Wilma Rudolph, also known as the fastest woman in history, became the first American woman ever to win three Olympic gold medals in a single competition in 1960. The woman who inspired a generation of succeeding athletes passed away at the age of 54.
How did Wilma Rudolph die?
Wilma Rudolph was born on June 23, 1940, in St. Bethlehem, Tennessee as a sickly child. As prematurely born child, she suffered from scarlet fever, double pneumonia, and polio in her early age and as a result, she had to walk with the aid of supportive shoes and leg brace. However, her physical disability did not stop her from becoming the part of the American history.
At a young age, Tennessee State University’s track coach, Ed Temple, recruited Rudolph for her incredible speed. With hard work and intense training, she eventually made it to the Summer Olympics in 1956. She triumphed with a bronze medal in the 400-meter relay at the age of 16.
In the 1960 Summer Olympics, Rudolph made history after outrunning all other contestants in the 100-meter, 200-meter and 400-meter relay at Rome. She became the first American track and field athlete to bag three Olympic gold in the same competition. Her incredible achievement in 1960 Olympics earned her the household name as the fastest woman in history. Rudolph was inducted into the US Olympic Hall of Fame in the 1980s and also established Wilma Rudolph Foundation to dilettante athletes.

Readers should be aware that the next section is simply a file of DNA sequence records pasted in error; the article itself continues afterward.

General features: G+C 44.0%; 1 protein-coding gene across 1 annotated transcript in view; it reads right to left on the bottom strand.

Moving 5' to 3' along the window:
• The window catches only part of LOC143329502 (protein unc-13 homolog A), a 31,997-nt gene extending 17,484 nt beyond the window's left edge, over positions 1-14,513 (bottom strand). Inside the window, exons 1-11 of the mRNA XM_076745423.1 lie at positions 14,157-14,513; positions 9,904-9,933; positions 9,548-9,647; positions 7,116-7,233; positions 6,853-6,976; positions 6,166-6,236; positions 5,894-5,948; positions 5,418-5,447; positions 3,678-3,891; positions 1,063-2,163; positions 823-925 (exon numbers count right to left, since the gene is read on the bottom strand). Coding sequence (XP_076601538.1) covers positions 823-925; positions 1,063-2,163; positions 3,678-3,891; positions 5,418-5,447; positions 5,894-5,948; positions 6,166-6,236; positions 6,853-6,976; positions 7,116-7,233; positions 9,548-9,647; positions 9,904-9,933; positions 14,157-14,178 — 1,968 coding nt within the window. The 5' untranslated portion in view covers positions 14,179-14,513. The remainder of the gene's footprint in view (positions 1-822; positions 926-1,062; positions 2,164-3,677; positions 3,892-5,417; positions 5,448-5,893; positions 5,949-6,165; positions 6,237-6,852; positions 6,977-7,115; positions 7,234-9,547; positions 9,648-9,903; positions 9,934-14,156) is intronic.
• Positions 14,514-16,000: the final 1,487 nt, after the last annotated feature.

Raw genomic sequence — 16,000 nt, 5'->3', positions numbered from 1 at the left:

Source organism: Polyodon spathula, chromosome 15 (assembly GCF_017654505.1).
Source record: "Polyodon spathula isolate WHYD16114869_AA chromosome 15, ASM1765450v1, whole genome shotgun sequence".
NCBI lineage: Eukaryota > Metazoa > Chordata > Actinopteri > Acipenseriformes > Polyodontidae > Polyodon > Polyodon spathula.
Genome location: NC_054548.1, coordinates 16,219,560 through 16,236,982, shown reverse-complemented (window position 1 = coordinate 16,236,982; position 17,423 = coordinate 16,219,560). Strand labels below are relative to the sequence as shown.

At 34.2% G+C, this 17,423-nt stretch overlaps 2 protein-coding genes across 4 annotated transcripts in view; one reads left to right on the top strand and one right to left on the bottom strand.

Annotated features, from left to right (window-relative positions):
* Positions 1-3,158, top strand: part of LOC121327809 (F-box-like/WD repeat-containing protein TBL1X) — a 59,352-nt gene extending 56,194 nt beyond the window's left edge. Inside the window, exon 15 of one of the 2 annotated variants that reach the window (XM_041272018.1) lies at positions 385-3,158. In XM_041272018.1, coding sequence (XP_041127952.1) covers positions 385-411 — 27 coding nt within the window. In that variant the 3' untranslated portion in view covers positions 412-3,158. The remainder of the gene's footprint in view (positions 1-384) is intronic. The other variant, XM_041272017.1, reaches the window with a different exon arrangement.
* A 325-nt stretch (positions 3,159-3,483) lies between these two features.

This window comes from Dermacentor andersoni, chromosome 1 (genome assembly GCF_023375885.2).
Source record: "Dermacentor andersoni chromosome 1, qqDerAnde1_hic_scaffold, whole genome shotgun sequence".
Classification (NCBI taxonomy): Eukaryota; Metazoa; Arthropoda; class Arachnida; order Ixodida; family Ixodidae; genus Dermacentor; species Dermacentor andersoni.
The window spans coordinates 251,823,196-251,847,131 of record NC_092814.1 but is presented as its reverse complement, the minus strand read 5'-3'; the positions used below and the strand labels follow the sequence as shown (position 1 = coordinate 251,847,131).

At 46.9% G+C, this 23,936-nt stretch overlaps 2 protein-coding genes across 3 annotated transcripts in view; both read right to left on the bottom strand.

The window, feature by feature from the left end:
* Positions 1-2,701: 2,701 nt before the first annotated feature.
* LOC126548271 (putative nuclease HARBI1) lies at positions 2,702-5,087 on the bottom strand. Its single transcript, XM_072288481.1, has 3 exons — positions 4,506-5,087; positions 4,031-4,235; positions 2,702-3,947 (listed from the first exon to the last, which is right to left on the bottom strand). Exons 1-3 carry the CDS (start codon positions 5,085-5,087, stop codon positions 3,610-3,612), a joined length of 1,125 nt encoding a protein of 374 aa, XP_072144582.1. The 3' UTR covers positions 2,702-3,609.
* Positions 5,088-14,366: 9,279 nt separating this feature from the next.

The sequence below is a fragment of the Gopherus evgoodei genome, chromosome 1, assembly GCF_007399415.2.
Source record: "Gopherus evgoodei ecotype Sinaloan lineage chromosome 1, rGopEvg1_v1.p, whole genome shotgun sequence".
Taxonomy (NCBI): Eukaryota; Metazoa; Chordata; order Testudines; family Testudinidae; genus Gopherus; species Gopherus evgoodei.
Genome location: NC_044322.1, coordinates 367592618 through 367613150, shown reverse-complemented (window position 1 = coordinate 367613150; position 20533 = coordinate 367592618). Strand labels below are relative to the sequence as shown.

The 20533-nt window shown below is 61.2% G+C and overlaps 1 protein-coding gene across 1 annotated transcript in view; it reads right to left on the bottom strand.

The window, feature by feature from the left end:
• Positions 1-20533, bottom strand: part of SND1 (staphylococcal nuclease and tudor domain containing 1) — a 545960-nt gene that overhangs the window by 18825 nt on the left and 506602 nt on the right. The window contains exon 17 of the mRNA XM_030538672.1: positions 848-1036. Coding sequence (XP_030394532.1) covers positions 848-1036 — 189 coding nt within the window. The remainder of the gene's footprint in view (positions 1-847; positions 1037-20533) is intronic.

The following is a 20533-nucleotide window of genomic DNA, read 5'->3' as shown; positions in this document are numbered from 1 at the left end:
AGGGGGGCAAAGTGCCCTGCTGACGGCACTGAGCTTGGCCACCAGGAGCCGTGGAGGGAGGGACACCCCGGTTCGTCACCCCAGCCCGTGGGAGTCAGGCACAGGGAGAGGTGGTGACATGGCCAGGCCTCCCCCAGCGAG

On November 12, 1994, Rudolph was found dead at her home in Brentwood, Tennessee at the age of 54. Her death was of great loss to the American sports history. She had been battling a malignant brain tumor months before her death. Later, the reports revealed that the American trailblazer had passed away after losing the battle with brain cancer.
Rudolph was honored as America’s greatest sports hero, a generation after Babe Didrikson Zaharias. In 1997, two-hours long television film written, produced, and directed by the Olympic historian, Bud Greenspan, portrayed the remarkable story of Wilma Rudolph's life.
Following Rudolph’s death, the executive director of USA Track and Field, Ollan Cassell stated, "She's a legend in track and field, like Jesse Owens." He further added, "After Jesse died, she became the icon, a symbol of what the Olympics mean to this country and this sport. This is really a sad day."
Over two decades after her death, her legacy and accomplishments vividly live in the memory of her fans and well-wishers. The triple gold medalist has been able to inspire generations of athletes and future champions to follow their dream.